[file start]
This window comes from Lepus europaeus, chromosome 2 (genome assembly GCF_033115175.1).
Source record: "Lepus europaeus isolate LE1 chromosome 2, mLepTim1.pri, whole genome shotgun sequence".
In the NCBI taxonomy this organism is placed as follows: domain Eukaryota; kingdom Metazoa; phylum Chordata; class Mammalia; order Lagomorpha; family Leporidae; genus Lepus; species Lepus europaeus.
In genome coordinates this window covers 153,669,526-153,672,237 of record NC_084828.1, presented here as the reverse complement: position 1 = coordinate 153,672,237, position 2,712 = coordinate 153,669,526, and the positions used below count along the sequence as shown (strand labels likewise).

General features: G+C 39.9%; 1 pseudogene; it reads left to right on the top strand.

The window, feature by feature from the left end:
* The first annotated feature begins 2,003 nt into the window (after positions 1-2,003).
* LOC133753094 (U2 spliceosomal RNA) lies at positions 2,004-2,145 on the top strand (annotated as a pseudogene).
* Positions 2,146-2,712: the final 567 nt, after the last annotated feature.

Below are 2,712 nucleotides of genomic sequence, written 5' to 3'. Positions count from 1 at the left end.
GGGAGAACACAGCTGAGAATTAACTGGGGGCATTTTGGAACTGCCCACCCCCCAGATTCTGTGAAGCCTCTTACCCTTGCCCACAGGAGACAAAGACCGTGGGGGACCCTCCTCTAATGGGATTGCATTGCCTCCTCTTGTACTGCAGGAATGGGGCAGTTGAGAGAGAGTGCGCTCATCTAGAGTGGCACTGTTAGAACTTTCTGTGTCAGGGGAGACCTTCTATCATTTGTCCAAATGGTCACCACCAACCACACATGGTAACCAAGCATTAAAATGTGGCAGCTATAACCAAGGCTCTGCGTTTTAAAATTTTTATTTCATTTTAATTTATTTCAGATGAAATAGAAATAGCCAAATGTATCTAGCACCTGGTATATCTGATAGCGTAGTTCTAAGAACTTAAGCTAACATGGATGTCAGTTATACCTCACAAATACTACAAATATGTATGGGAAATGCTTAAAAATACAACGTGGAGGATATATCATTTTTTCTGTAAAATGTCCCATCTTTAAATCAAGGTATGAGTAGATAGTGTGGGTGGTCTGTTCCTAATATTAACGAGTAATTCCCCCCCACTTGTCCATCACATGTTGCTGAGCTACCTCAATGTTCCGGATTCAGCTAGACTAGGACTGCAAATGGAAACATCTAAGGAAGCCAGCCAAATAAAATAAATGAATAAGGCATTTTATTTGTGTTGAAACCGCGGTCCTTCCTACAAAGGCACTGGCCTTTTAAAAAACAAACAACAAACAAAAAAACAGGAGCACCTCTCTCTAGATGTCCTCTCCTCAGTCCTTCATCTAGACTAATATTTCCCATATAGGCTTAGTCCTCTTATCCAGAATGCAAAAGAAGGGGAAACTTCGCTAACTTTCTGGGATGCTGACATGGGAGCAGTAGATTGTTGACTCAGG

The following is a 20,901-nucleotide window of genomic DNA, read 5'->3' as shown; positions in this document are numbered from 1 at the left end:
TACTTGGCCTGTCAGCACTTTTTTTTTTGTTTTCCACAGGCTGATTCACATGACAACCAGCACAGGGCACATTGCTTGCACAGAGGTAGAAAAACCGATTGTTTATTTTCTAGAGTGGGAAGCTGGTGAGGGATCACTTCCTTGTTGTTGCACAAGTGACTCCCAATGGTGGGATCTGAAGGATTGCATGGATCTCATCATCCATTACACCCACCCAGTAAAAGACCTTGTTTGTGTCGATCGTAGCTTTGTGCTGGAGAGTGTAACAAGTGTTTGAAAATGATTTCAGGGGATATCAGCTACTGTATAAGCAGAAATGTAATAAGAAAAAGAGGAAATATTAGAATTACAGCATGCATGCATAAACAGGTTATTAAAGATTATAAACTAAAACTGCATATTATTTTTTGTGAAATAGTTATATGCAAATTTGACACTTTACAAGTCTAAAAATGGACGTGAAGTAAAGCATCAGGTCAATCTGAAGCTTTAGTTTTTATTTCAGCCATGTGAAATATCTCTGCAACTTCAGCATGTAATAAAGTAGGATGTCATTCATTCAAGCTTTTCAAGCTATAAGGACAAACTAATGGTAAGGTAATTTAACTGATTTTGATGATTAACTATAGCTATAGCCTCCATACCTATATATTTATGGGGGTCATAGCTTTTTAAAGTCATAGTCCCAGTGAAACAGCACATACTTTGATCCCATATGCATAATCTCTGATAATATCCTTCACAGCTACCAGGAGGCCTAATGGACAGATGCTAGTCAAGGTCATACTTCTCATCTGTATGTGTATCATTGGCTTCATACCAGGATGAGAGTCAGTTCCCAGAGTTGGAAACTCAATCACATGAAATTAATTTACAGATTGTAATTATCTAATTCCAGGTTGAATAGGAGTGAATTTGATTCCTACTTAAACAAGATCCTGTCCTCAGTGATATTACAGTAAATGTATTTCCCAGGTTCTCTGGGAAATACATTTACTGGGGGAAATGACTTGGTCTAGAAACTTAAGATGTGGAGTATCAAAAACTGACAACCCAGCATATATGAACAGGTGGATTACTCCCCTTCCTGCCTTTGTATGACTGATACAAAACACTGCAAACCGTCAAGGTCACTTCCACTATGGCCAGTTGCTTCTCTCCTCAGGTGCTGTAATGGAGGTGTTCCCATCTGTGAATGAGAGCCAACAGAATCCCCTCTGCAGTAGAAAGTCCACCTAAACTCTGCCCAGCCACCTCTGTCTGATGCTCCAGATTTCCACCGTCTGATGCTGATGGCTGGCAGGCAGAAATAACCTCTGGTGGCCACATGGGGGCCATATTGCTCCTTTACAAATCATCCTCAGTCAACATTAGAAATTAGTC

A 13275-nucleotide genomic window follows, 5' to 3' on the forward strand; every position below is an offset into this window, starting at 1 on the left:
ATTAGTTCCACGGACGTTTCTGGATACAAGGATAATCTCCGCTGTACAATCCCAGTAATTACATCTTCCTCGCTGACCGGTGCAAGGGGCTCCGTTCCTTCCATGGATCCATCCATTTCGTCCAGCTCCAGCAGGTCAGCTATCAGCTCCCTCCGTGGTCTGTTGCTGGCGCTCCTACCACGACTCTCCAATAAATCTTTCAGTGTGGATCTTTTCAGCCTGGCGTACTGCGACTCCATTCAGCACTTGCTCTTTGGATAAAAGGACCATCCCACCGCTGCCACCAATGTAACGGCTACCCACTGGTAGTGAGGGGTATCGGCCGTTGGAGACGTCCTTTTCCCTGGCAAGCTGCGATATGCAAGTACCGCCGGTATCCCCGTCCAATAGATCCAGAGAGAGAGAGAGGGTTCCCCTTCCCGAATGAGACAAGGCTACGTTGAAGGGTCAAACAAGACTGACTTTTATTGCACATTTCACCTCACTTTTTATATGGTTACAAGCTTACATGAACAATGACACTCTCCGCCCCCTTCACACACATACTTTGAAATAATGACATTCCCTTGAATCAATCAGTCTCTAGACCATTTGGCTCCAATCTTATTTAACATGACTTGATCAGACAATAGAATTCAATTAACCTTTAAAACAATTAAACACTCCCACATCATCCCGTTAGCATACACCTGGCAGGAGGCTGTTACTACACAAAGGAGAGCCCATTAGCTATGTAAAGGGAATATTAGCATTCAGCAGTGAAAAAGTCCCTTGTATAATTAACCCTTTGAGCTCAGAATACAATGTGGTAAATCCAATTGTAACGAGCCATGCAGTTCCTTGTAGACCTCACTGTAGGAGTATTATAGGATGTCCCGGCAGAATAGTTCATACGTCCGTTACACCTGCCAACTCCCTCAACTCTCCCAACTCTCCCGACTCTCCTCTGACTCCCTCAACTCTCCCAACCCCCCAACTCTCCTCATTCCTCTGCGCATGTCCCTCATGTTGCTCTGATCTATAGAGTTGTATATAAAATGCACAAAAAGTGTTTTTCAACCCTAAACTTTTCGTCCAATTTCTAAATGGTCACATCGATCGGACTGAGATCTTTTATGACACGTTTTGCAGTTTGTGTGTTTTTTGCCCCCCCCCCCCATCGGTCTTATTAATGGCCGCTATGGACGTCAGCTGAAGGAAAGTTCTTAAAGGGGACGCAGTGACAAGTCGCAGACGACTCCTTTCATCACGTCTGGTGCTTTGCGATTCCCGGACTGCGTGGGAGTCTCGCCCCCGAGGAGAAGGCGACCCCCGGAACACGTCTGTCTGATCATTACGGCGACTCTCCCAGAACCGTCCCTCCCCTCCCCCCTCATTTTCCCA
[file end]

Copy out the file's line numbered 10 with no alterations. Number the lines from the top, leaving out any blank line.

Below are 2,712 nucleotides of genomic sequence, written 5' to 3'. Positions count from 1 at the left end.